It’s been 20 years since the Georgia Gold Medal program gave its prestigious award to one of the most persevering native perennials of all time, the Rudbeckia triloba.
At the time, finding one at the local garden center was quite rare, even though it is native in 34 states. If you think about it, it is also really quite remarkable that a plant with no dazzling name other than the "three-lobed rudbeckia" or "brown-eyed Susan" staked a place not only in fame, but also in the marketplace.
Rudbeckias were made popular ‘Indian Summer,’ a 1995 All-American-Selections-winning Rudbeckia hirta, and ‘Goldsturm,’ a Rudbeckia fulgida var. sullivantii named 1999 Perennial Plant of the Year. Today we are still buying all of them, including the native brown-eyed Susan, the 1997 Georgia Gold Medal winner.
I recall taking my family to Callaway Gardens in Pine Mountain, Georgia, every year, and this rudbeckia’s reflections could be seen across lakes in bold sweeps with Joe Pye weed and the swamp hibiscus. In Callaway’s wildflower garden, there was the same, absolutely dazzling color, along with a swarm of pollinators.
At the Coastal Georgia Botanical Garden at the Historic Bamboo Farm, ours are also showing out and are shoulder-high in most locations. They are partnered with salvias, old-fashioned summer phlox and the native spotted monarda, all in a cloud of pollinators that, other than the butterflies, I struggle to identify.
Geographically speaking, the Rudbeckia triloba is native to most of the country. It can be grown in many different soils and is cold hardy from zones 4 through 9 or from Texas to Minnesota and most states east. This is why some of us consider this “America’s plant.”
The coned-flowers with a dark brown center have petals of yellow-orange and grow in abundance from late summer into fall. Some references suggest that the plant is biennial or a short-lived perennial; others believe it’s a perennial that reseeds too. One thing is for sure — if you plant the Rudbeckia triloba, you will have it around for a long time.
If you are plagued by tight, compacted clay that doesn’t drain well, amend it with 4 inches of compost or organic matter and till in 6 to 8 inches. While tilling, take advantage of the opportunity to incorporate 2 pounds of a slow-release, balanced 8-8-8 or 12-6-6 per 100 square feet of planting area.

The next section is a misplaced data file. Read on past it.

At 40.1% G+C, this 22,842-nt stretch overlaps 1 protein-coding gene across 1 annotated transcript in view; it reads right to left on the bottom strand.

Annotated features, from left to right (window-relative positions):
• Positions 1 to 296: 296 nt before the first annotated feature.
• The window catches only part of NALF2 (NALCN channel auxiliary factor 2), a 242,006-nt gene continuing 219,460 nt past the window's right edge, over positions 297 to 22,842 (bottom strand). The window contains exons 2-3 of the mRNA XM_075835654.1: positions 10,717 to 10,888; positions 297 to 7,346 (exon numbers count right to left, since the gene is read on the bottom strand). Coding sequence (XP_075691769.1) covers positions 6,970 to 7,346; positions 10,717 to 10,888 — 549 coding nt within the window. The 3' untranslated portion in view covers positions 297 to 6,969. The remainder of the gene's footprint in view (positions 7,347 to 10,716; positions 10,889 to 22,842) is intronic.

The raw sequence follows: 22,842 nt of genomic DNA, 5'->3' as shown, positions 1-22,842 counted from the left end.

Choose a location that gets plenty of sun for the best blooming. Space your plants 24 to 36 inches apart and plant them at the same depth they are growing in the container. You certainly can plant by seed, and they will bloom the first year. Fall is also a great time to plant, giving you a jump start come spring.
If you have dreamed of a wildflower garden, let this be your starter plant. Plant an odd-numbered cluster of three or more with blue salvias, anise hyssops or agastache, Joe Pye weeds, native iron weeds, spotted beebalm and purple coneflowers. You’ll soon be walking a path of rare beauty partnered with the sounds of pollinators moving all around.
(Norman Winter is the director of the Coastal Georgia Botanical Gardens at the Historic Bamboo Farm in Savannah, Georgia.)
A silver-spotted skipper perches atop a rudbeckia triloba. The brown-centered coned-flowers have petals of yellow-orange that are produced in abundance from late summer into fall. Some references suggest it's biennial, or a short-lived perennial, while others call it a perennial that reseeds.Download Image
The native brown-eyed Susan was chosen as a Georgia Gold Medal Winner 20 years ago in 1997. At the University of Georgia's Coastal Georgia Botanical Gardens, they grow shoulder high in most locations and are partnered with salvias, old fashion summer phlox and the native spotted monarda. This combination attracts a crowd of pollinators.Download Image
Brown-eyed Susan grows alongside spotted monarda in the Cottage Garden at the Coastal Georgia Botanical Gardens in Savannah.Download Image